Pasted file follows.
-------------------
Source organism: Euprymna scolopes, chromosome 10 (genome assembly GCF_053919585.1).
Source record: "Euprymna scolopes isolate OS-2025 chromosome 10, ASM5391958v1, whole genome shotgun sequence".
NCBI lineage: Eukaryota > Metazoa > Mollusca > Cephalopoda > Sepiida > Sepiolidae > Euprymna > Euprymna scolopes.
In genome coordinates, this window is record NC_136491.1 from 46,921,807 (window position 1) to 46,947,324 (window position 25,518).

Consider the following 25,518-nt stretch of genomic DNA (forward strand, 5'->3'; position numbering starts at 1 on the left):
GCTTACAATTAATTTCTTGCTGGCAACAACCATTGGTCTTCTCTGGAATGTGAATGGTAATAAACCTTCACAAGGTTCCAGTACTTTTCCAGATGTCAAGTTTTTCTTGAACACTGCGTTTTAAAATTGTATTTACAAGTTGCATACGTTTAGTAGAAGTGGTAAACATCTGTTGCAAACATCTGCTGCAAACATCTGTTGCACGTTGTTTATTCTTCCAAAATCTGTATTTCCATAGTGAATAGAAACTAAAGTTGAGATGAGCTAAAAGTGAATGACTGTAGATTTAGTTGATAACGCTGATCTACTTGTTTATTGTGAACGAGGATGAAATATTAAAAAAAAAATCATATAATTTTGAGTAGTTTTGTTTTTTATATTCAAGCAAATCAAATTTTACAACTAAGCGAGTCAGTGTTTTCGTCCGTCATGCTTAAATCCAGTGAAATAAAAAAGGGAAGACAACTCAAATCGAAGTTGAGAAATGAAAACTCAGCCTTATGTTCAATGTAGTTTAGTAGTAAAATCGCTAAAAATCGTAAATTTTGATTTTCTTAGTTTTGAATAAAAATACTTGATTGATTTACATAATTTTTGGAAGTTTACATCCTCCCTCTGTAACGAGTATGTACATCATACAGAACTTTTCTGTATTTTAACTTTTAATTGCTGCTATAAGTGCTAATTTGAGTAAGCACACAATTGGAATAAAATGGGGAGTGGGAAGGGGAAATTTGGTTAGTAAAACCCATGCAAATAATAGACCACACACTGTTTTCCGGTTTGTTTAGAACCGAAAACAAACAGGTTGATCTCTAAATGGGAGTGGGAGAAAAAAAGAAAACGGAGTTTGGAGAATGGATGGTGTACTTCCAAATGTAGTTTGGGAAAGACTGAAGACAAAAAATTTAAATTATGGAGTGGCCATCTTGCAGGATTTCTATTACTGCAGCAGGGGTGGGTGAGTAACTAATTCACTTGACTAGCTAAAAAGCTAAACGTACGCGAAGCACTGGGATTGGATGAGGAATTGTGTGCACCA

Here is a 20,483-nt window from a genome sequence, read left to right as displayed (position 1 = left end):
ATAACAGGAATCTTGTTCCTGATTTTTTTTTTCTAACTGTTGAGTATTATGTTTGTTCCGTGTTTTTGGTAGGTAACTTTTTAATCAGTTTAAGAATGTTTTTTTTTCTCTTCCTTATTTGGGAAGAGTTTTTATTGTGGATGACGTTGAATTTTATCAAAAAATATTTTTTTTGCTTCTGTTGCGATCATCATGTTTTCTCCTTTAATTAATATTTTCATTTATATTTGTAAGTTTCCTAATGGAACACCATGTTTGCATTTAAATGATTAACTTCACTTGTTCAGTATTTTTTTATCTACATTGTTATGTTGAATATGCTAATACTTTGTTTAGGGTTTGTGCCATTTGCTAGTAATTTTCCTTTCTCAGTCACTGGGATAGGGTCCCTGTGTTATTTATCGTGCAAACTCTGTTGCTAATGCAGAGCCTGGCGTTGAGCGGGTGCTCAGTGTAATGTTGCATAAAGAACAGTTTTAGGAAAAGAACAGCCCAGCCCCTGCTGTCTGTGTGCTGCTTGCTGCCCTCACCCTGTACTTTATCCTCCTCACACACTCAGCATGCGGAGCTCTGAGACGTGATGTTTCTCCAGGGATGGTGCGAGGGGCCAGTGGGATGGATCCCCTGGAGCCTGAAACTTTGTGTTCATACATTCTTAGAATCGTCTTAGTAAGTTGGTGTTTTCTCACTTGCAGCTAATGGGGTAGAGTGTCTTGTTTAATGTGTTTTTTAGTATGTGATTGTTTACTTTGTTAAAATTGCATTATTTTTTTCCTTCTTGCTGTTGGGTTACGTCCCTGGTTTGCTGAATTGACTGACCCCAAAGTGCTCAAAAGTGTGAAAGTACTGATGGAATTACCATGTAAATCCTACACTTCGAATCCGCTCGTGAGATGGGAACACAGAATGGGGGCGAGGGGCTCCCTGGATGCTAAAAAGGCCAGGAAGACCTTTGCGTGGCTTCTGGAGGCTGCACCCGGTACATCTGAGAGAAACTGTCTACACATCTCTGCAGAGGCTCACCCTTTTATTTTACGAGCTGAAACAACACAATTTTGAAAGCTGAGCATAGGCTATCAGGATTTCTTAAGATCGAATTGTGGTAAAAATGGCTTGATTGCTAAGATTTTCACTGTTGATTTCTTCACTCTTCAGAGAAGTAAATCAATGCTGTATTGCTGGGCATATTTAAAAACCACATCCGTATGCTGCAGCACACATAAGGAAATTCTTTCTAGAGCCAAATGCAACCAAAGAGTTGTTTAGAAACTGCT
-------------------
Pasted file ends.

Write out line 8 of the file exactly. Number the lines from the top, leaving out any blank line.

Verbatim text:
ATAACAGGAATCTTGTTCCTGATTTTTTTTTTCTAACTGTTGAGTATTATGTTTGTTCCGTGTTTTTGGTAGGTAACTTTTTAATCAGTTTAAGAATGTTTTTTTTTCTCTTCCTTATTTGGGAAGAGTTTTTATTGTGGATGACGTTGAATTTTATCAAAAAATATTTTTTTTGCTTCTGTTGCGATCATCATGTTTTCTCCTTTAATTAATATTTTCATTTATATTTGTAAGTTTCCTAATGGAACACCATGTTTGCATTTAAATGATTAACTTCACTTGTTCAGTATTTTTTTATCTACATTGTTATGTTGAATATGCTAATACTTTGTTTAGGGTTTGTGCCATTTGCTAGTAATTTTCCTTTCTCAGTCACTGGGATAGGGTCCCTGTGTTATTTATCGTGCAAACTCTGTTGCTAATGCAGAGCCTGGCGTTGAGCGGGTGCTCAGTGTAATGTTGCATAAAGAACAGTTTTAGGAAAAGAACAGCCCAGCCCCTGCTGTCTGTGTGCTGCTTGCTGCCCTCACCCTGTACTTTATCCTCCTCACACACTCAGCATGCGGAGCTCTGAGACGTGATGTTTCTCCAGGGATGGTGCGAGGGGCCAGTGGGATGGATCCCCTGGAGCCTGAAACTTTGTGTTCATACATTCTTAGAATCGTCTTAGTAAGTTGGTGTTTTCTCACTTGCAGCTAATGGGGTAGAGTGTCTTGTTTAATGTGTTTTTTAGTATGTGATTGTTTACTTTGTTAAAATTGCATTATTTTTTTCCTTCTTGCTGTTGGGTTACGTCCCTGGTTTGCTGAATTGACTGACCCCAAAGTGCTCAAAAGTGTGAAAGTACTGATGGAATTACCATGTAAATCCTACACTTCGAATCCGCTCGTGAGATGGGAACACAGAATGGGGGCGAGGGGCTCCCTGGATGCTAAAAAGGCCAGGAAGACCTTTGCGTGGCTTCTGGAGGCTGCACCCGGTACATCTGAGAGAAACTGTCTACACATCTCTGCAGAGGCTCACCCTTTTATTTTACGAGCTGAAACAACACAATTTTGAAAGCTGAGCATAGGCTATCAGGATTTCTTAAGATCGAATTGTGGTAAAAATGGCTTGATTGCTAAGATTTTCACTGTTGATTTCTTCACTCTTCAGAGAAGTAAATCAATGCTGTATTGCTGGGCATATTTAAAAACCACATCCGTATGCTGCAGCACACATAAGGAAATTCTTTCTAGAGCCAAATGCAACCAAAGAGTTGTTTAGAAACTGCT